Lysa Campbell, CEO at Retail Marketing Group explores how online retailers can look to maximise content and user interaction, enhanced by virtual reality.
The last year has seen retail take a big hit, with companies finding new and innovative ways to cater to consumer needs. The Internet has been the industry’s saving grace, keeping customers and retailers connected to survive through the COVID-19 pandemic. However, there has been many snags along the way and bumps in the road to figure out what works and what doesn’t in order to take retail virtual. Then, with the Prime Minister announcing the roadmap for exiting lockdown, the main question on everyone’s mind is: what does this mean for e-commerce and the high street and will virtual retail still be relevant?
Retail Going Virtual
It is no surprise that Amazon took to the ‘new normal’ like a duck to water during COVID-19, having the structure and business plan already in place for managing an increase in consumer demand and engagement. Competitors had to think outside of the box in order to stay relevant. This mainly revolved around the factors of retail that will never change; customers will always want low prices, fast delivery and a vast selection of products to buy from. It was just a matter of how quickly retailers could adapt technology to cater to these factors.
Some retailers looked to drone applications to increase delivery time, whilst others turned to e-commerce and offered hundreds of products. Ultimately, the aspect that must be a primary focus is how you offer value to your consumers. What has been made abundantly clear over the pandemic is that human connection is a highly valued commodity and has been greatly missed since the shutdown of the high street. People miss being able to speak to a retail assistant and ask for advice on the best products: something that can be hard to replicate in a virtual setting. This is where retail can take lessons from the events industry, one which also thrived off human interaction. After lockdown was enforced, the events industry too had to develop hybrid technology to emulate pre-COVID life, delivering immense value to their audience.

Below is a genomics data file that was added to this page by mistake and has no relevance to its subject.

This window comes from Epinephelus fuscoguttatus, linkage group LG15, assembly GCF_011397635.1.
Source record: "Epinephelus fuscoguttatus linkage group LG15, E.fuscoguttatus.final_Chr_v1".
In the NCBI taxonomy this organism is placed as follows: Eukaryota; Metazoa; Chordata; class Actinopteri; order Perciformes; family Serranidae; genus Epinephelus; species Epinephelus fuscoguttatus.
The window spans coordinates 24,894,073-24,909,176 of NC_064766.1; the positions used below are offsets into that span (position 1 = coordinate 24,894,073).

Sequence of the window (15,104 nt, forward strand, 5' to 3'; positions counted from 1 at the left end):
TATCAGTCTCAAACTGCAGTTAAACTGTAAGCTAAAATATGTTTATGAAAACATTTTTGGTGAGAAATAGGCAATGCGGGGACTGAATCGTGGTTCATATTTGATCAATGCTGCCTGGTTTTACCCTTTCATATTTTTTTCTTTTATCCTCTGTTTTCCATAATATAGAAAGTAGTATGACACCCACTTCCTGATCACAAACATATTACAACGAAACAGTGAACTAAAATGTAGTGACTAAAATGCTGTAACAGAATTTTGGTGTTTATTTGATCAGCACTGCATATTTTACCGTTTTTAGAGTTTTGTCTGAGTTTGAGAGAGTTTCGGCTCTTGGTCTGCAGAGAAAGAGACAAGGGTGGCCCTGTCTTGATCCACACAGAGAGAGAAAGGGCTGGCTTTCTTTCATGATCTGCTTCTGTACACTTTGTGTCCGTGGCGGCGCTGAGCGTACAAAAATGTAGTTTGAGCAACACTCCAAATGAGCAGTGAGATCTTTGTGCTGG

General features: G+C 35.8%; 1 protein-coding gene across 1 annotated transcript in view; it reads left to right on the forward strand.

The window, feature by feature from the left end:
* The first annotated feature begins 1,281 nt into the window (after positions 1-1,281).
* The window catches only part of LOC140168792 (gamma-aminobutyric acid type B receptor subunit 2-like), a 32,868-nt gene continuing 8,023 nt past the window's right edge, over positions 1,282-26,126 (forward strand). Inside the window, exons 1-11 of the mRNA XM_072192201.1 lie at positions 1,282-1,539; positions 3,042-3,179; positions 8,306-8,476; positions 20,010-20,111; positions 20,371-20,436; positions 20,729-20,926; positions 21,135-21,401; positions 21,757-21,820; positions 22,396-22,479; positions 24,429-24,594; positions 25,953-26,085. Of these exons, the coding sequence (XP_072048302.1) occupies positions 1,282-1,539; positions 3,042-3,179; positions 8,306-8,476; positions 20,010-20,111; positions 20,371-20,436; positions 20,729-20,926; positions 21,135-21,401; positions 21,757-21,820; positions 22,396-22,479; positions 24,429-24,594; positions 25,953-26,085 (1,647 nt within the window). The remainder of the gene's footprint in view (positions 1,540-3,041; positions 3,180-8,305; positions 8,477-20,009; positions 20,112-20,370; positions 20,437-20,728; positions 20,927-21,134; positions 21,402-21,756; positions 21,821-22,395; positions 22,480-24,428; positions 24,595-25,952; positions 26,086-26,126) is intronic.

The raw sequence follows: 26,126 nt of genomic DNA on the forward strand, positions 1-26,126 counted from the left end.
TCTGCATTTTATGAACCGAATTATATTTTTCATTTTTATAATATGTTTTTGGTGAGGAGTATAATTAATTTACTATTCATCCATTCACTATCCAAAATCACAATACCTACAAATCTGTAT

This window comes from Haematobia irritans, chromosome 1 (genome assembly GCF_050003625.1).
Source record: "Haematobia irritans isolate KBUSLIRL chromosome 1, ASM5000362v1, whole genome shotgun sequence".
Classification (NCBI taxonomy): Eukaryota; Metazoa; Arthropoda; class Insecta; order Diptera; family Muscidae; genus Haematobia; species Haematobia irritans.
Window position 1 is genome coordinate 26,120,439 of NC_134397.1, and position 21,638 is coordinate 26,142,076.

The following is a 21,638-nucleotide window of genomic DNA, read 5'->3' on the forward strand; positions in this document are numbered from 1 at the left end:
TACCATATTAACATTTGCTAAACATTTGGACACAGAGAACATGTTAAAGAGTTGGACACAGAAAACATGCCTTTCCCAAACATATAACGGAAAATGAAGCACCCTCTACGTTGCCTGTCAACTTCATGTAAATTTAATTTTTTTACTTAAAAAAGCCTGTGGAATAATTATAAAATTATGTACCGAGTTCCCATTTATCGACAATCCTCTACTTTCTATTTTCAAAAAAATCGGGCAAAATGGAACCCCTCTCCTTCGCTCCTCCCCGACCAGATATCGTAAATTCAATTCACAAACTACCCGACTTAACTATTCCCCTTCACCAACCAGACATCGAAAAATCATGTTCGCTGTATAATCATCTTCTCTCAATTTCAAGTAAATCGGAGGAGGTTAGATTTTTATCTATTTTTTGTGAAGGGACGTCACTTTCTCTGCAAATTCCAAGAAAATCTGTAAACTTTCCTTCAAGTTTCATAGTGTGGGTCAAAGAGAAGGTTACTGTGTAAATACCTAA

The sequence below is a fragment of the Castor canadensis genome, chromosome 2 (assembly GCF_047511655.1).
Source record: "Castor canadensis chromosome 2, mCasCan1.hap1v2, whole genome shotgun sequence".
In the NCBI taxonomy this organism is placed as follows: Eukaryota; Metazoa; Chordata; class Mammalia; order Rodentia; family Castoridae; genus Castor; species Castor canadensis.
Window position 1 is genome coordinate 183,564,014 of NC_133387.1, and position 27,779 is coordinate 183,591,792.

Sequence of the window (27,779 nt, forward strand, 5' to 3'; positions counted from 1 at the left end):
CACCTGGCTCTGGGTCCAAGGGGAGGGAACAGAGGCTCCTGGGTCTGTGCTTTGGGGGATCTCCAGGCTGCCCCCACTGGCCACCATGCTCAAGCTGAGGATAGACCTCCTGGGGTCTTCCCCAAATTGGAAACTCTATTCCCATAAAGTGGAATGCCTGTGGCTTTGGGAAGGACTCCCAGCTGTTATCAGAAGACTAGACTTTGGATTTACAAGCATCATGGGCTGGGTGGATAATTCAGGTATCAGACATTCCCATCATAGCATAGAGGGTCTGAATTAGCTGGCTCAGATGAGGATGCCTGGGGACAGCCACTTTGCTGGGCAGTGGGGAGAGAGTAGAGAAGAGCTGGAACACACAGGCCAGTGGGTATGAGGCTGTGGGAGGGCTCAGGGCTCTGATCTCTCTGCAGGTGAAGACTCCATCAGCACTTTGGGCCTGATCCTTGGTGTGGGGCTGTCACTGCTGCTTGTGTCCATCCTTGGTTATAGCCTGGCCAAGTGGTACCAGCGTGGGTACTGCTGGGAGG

Massive leaps in innovation with technology have created a varied mix of virtual environments and platforms, which people can use for multiple purposes. Some aspects are already popular with retailers, with augmented reality and virtual reality starting to play a big role in many retailers’ campaigns. This is only projected to increase in the coming months; according to Goldman Sachs, the market for AR and VR in retail will reach $1.6 billion by 2025. Virtual reality in retail can be used to plan, design, research, and even enhance the customer experience. It offers several benefits when considering how to appeal to consumers’ wants and needs, especially when they’re constantly changing.
There are already many examples of retailers using hybrid methods to generate engagement with consumers. In 2017, IKEA developed the IKEA Place ARKit app, which allowed users a 3D preview of the chosen furniture in their own space. The users can look for their preferred furniture items, then reserve and buy directly through the app. Other examples of VR in retail include One Aldwych Hotel, who partnered with Dalmore Whisky to offer a unique brand experience where consumers could have a ‘VR whiskey cocktail’; the consumer would drink the cocktail while virtually visiting the distillery where the whisky was aged and see the barley fields that were used in the making of their drink.